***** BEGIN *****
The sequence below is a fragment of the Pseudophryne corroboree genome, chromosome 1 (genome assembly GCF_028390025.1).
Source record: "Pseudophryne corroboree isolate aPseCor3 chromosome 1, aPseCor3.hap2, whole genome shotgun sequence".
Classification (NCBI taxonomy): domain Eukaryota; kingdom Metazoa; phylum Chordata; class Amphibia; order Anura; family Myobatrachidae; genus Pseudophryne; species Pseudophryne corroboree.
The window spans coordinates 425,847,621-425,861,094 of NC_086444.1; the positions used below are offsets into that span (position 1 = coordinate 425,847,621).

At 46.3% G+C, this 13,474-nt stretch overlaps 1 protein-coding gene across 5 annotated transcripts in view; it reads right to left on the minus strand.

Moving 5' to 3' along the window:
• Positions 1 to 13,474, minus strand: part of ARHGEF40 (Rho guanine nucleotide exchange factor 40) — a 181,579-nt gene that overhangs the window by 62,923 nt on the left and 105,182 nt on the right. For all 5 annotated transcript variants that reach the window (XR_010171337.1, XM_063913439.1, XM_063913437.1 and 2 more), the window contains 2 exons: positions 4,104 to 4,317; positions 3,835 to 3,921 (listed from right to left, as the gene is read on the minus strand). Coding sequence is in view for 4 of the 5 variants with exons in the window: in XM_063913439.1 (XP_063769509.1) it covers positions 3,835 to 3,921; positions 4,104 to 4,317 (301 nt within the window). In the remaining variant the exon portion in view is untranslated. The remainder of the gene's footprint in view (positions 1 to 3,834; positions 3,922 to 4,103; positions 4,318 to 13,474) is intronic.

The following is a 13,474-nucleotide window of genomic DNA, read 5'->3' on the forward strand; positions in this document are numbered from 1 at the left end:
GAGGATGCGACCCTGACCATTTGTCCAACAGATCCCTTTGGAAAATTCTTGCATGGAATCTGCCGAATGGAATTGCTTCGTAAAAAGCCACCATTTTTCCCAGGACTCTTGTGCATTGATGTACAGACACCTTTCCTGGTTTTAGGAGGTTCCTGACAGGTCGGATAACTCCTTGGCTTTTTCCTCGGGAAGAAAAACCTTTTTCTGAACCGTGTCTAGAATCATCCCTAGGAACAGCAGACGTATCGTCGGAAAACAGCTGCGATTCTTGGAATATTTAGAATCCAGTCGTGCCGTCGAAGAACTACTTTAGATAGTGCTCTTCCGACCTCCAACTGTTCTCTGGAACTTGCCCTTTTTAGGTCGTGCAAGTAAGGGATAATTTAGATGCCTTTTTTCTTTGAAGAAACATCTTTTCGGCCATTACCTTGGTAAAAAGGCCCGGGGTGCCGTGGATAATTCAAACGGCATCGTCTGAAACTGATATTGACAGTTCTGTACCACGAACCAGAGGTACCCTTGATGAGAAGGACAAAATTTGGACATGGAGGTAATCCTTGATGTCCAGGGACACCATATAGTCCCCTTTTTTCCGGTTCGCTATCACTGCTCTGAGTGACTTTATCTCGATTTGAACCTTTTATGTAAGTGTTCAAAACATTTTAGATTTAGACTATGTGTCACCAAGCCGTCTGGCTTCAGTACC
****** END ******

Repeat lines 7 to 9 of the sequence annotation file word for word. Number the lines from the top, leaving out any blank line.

• Positions 1 to 13,474, minus strand: part of ARHGEF40 (Rho guanine nucleotide exchange factor 40) — a 181,579-nt gene that overhangs the window by 62,923 nt on the left and 105,182 nt on the right. For all 5 annotated transcript variants that reach the window (XR_010171337.1, XM_063913439.1, XM_063913437.1 and 2 more), the window contains 2 exons: positions 4,104 to 4,317; positions 3,835 to 3,921 (listed from right to left, as the gene is read on the minus strand). Coding sequence is in view for 4 of the 5 variants with exons in the window: in XM_063913439.1 (XP_063769509.1) it covers positions 3,835 to 3,921; positions 4,104 to 4,317 (301 nt within the window). In the remaining variant the exon portion in view is untranslated. The remainder of the gene's footprint in view (positions 1 to 3,834; positions 3,922 to 4,103; positions 4,318 to 13,474) is intronic.

The following is a 13,474-nucleotide window of genomic DNA, read 5'->3' on the forward strand; positions in this document are numbered from 1 at the left end:
GAGGATGCGACCCTGACCATTTGTCCAACAGATCCCTTTGGAAAATTCTTGCATGGAATCTGCCGAATGGAATTGCTTCGTAAAAAGCCACCATTTTTCCCAGGACTCTTGTGCATTGATGTACAGACACCTTTCCTGGTTTTAGGAGGTTCCTGACAGGTCGGATAACTCCTTGGCTTTTTCCTCGGGAAGAAAAACCTTTTTCTGAACCGTGTCTAGAATCATCCCTAGGAACAGCAGACGTATCGTCGGAAAACAGCTGCGATTCTTGGAATATTTAGAATCCAGTCGTGCCGTCGAAGAACTACTTTAGATAGTGCTCTTCCGACCTCCAACTGTTCTCTGGAACTTGCCCTTTTTAGGTCGTGCAAGTAAGGGATAATTTAGATGCCTTTTTTCTTTGAAGAAACATCTTTTCGGCCATTACCTTGGTAAAAAGGCCCGGGGTGCCGTGGATAATTCAAACGGCATCGTCTGAAACTGATATTGACAGTTCTGTACCACGAACCAGAGGTACCCTTGATGAGAAGGACAAAATTTGGACATGGAGGTAATCCTTGATGTCCAGGGACACCATATAGTCCCCTTTTTTCCGGTTCGCTATCACTGCTCTGAGTGACTTTATCTCGATTTGAACCTTTTATGTAAGTGTTCAAAACATTTTAGATTTAGACTATGTGTCACCAAGCCGTCTGGCTTCAGTACC